Firms have room to grow in having women in top roles

June 15, 2011
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The National Law Journal recently reported on a new certification by the Women in Law Empowerment Forum available for law firms that have integrated women in top leadership positions and highly compensated them. WILEF, formed by communications company RR Donnelley and Tursi Law Marketing Management, wants to educate women in the law on how to be leaders in the workplace and community. They created this new certification to bestow on law firms that meet three of the six following criteria:

-    At least 20 percent of equity partners are women
-    At least 10 percent of firm chairs and office managing partners are women
-    Women make up at least 20 percent of the firm’s primary governance committee
-    Women make up 20 percent or more of the firm’s compensation committee
-    At least 25 percent of practice group leaders or department heads are women
-    Women make up at least 10 percent of the top half of the most highly compensated partners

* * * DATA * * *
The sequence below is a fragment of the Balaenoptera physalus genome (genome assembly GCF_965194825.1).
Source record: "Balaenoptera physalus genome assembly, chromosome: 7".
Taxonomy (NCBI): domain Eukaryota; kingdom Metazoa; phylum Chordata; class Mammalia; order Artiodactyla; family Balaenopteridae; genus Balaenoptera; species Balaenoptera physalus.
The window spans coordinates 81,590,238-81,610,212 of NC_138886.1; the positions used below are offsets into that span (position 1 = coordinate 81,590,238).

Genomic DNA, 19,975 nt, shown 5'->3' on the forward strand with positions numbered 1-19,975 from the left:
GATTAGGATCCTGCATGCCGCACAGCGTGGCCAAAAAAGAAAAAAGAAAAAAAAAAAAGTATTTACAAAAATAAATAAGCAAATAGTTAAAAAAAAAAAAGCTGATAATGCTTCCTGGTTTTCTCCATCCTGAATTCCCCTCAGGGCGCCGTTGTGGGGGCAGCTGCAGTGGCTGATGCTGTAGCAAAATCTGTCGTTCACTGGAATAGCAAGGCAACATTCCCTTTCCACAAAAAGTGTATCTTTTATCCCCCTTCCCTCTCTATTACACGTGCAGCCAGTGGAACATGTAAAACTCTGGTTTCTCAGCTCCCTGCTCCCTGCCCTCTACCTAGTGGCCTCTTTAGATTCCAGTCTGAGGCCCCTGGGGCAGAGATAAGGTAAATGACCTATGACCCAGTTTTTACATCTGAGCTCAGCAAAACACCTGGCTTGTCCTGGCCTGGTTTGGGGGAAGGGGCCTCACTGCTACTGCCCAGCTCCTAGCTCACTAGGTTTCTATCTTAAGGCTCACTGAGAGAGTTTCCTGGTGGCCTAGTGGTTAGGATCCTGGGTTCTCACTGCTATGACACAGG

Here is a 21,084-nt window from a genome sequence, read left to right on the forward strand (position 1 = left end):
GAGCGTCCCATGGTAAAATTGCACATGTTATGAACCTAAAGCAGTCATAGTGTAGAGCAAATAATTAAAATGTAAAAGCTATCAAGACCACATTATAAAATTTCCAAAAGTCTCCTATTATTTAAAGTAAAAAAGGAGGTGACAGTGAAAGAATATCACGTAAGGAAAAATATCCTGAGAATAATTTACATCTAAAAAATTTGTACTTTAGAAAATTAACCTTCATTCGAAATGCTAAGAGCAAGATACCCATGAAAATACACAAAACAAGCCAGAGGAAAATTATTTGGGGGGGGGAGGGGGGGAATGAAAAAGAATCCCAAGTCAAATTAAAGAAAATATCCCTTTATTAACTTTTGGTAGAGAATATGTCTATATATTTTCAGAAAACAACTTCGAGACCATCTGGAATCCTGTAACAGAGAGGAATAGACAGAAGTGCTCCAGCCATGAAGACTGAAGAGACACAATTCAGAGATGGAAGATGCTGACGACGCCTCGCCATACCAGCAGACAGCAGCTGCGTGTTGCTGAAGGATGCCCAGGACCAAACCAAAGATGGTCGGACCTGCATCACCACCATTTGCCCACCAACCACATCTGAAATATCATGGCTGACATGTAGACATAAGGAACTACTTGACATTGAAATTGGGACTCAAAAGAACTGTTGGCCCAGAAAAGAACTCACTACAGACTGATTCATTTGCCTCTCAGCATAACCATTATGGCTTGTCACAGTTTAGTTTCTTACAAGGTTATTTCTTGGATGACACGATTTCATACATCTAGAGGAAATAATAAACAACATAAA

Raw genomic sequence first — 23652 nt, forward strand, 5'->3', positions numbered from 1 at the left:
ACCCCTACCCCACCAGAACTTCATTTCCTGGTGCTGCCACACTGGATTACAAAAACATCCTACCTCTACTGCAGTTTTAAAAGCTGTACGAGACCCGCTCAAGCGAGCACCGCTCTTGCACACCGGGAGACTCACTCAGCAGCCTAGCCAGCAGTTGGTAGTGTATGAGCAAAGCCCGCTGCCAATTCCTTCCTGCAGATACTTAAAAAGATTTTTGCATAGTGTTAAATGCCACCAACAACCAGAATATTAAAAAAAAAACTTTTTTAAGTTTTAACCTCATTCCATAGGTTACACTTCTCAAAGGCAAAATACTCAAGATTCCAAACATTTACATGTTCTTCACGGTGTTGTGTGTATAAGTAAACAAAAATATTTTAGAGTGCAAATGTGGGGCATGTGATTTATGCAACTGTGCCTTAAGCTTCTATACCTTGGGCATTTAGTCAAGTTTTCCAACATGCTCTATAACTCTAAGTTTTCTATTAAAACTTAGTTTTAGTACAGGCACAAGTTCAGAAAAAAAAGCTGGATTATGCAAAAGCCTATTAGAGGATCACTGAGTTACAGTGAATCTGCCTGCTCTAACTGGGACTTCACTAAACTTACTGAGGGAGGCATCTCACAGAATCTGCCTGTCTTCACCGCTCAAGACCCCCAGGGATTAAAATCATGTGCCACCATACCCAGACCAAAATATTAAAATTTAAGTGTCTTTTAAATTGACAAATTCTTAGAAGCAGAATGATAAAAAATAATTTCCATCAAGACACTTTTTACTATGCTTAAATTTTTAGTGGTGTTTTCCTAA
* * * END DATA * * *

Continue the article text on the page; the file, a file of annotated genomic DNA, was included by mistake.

What’s news to me isn’t the creation of this certification. Groups constantly create certifications and awards to give firms. What’s news is that of the 300 firms with more than 100 attorneys that applied for this certification, only 32 met the criteria.

It’s a point that has been brought up before in this blog, but if women make up half the lawyering population, why aren’t there more women in leadership? Are the business models or structures of firms more beneficial toward men than women? It would seem that way based on the lack of female practice group leaders and managing partners. Most importantly, what can be done to increase the number of women in these leadership roles?

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